Authorize access to a search app using Azure Active Directory

Important

Role-based access control for data plane operations, such as creating or querying an index, is currently in public preview and available under supplemental terms of use. This functionality is only available in public cloud regions and may impact the latency of your operations while the functionality is in preview. For more information on preview limitations, see RBAC preview limitations.

Search applications that are built on Azure Cognitive Search can now use the Microsoft identity platform for authenticated and authorized access. On Azure, the identity provider is Azure Active Directory (Azure AD). A key benefit of using Azure AD is that your credentials and API keys no longer need to be stored in your code. Azure AD authenticates the security principal (a user, group, or service) running the application. If authentication succeeds, Azure AD returns the access token to the application, and the application can then use the access token to authorize requests to Azure Cognitive Search.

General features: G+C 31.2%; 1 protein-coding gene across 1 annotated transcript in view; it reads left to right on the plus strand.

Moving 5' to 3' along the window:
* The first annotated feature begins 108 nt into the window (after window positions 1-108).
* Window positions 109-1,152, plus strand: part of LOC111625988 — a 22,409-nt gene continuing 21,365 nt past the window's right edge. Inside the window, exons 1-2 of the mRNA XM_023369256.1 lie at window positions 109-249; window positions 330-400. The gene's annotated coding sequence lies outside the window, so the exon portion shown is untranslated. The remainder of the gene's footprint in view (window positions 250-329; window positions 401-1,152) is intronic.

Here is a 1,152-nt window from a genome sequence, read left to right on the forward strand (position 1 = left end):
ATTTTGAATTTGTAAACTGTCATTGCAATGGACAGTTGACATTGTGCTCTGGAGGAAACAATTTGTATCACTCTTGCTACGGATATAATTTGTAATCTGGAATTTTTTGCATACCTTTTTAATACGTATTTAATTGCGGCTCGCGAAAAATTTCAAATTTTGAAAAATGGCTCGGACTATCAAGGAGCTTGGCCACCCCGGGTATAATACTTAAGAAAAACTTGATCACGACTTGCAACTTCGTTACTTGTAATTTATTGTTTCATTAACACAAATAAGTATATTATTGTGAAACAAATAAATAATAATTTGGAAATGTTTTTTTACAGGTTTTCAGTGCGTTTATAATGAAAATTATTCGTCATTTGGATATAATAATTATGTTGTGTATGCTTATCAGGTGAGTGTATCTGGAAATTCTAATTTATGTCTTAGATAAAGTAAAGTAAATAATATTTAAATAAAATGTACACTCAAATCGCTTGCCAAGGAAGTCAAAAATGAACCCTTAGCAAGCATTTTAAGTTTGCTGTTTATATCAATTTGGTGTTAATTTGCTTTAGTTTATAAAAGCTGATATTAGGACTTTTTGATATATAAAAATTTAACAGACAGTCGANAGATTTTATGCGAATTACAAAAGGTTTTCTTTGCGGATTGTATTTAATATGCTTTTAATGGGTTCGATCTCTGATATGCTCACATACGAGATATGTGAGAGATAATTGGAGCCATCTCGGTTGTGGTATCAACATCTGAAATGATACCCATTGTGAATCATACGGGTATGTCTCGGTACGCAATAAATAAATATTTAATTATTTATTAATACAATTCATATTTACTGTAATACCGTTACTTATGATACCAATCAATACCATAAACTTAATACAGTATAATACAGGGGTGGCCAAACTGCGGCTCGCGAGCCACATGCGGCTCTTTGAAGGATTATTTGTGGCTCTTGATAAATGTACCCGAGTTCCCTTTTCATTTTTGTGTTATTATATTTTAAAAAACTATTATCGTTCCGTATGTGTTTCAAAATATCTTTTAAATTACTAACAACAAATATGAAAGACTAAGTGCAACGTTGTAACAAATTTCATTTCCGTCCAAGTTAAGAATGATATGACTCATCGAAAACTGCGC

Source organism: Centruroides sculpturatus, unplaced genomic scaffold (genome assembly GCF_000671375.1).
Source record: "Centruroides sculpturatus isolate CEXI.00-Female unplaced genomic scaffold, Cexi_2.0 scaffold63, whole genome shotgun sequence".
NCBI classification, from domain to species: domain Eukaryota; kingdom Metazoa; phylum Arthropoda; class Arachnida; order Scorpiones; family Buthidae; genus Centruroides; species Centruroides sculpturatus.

This article shows you how to configure your client for Azure AD:

  • For authentication, you'll create a managed identity as the security principle. You could also use a different type of service principal object, but this article uses managed identities because they eliminate the need to manage credentials.

  • For authorization, you'll assign an Azure role to the managed identity that grants permissions to run queries or manage indexing jobs.

  • Update your client code to call DefaultAzureCredential()

Prepare your search service

As a first step, sign up for the preview and enable role-based access control (RBAC) on your search service.

Sign up for the preview

RBAC for data plane operations is in preview. In this step, add the preview feature to your Azure subscription.

  1. Open Azure portal and find your search service

  2. On the left-nav pane, select Keys.

  3. In the blue banner that mentions the preview, select Register to add the feature to your subscription.